Stabilizing Redox Active Molecules in Aqueous Electrolytes: A Path through Molecular Spectroscopy
Monday, May 12, 2014: 11:00
Bonnet Creek Ballroom V, Lobby Level (Hilton Orlando Bonnet Creek)
Redox flow batteries (RFB) are promising Large scale energy storage device (>kWh) which are compatible with intermittent energy conversion devices such as solar and wind energy. The efficiency of RFB critically depends on the chemical and thermal stability of redox active species (such as vanadium–bromide, iron–chromium, zinc–bromine, and all-vanadium) dissolved in aqueous electrolyte medium. Evidently, research efforts are fueled towards designing better electrolytes which can host stable redox active species through wide temperature and electrochemical window. In this aspect, our research group recently reported mixed acid based electrolyte system which offers better energy density through stabilizing vanadium (V) species in the aqueous solution . This novel electrolyte design mainly arises from the synergetic effort between electrolyte synthesis efforts and fundamental studies about the molecular structure and stability of redox active species. A comprehensive analysis of chemistry behind redox active species in aqueous electrolyte system is done through combining experimental molecular spectroscopic studies (optical, magnetic resonance and X-ray spectroscopy) with density functional theory (DFT)-based simulations [2-4]. In this presentation, a detailed molecular level insight about the structure and dynamics of redox species in aqueous electrolytes gained through molecular spectroscopy will be presented. This fundamental insight will enhance the ability to predict the chemical stability of redox active molecules within aqueous electrolyte which is crucial in designing better aqueous electrolyte for RFB systems.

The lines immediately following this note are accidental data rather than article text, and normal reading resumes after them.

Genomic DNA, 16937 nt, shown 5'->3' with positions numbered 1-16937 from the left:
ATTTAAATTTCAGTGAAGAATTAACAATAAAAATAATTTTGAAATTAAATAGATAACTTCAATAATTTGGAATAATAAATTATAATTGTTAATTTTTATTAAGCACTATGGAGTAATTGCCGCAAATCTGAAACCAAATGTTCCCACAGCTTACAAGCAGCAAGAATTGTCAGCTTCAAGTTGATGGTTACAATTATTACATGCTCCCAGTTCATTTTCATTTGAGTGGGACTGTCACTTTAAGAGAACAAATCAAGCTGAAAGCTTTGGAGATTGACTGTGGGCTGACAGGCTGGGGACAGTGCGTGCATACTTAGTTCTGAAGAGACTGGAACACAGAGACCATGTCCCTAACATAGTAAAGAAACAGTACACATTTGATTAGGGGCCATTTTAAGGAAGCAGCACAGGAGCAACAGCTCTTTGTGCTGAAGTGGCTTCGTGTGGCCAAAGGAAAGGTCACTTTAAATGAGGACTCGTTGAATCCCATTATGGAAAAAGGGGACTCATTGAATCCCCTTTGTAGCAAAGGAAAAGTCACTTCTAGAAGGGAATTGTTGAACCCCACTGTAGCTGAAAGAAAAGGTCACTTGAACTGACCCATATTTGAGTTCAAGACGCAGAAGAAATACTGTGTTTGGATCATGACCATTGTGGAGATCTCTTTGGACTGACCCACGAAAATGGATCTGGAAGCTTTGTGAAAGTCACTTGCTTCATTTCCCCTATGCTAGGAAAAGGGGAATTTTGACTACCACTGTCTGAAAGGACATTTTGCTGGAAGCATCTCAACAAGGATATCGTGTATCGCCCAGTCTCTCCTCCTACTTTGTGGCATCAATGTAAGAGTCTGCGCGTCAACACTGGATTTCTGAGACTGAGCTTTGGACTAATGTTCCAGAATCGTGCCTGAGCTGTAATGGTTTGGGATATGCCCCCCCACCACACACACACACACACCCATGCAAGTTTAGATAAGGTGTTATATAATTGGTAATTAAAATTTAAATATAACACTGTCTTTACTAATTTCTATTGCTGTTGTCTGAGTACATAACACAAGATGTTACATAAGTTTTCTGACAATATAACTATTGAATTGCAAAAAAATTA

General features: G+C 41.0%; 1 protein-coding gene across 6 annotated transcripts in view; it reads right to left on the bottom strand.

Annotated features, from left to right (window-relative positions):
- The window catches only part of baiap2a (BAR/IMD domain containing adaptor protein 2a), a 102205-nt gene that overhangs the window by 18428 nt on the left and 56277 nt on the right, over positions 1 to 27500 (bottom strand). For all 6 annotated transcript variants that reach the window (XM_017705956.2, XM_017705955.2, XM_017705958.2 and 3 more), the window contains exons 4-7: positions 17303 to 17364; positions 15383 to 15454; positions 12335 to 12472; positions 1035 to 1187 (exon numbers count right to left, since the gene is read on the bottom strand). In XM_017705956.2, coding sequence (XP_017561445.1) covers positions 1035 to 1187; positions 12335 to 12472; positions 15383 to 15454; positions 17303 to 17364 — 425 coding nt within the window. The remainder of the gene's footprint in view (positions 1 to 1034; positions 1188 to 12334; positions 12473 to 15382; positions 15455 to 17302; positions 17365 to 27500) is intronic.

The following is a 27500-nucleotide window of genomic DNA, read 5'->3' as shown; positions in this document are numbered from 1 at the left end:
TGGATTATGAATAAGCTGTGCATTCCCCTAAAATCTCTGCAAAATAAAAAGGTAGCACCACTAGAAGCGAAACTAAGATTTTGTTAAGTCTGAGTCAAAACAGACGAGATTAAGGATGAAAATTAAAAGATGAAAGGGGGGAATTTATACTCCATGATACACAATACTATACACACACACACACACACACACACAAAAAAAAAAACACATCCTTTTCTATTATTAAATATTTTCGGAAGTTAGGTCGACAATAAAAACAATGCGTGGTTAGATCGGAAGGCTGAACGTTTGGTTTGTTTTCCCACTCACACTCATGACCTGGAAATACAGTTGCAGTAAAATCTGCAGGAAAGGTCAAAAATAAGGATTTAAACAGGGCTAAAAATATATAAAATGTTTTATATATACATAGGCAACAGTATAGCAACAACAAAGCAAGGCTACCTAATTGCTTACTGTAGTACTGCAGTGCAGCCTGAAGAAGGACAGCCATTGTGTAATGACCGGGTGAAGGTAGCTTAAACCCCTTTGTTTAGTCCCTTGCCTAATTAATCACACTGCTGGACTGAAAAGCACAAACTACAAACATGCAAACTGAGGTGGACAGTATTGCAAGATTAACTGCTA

Acknowledgements: The authors would like to acknowledge financial support from the U.S. Department of Energy’s (DOE’s) Office of Electricity Delivery and Energy Reliability (OE) (under Contract No. 57558). We also are grateful for insightful discussions with Dr. Imre Gyuk of the DOE-OE Grid Storage Program. The spectroscopic work was conducted in the Environmental Molecular Sciences Laboratory (EMSL), a national scientific user facility sponsored by DOE's Office of Biological and Environmental Research and located at PNNL. Pacific Northwest National Laboratory is a multi-program national laboratory operated by Battelle for DOE under Contract DE-AC05-76RL01830.
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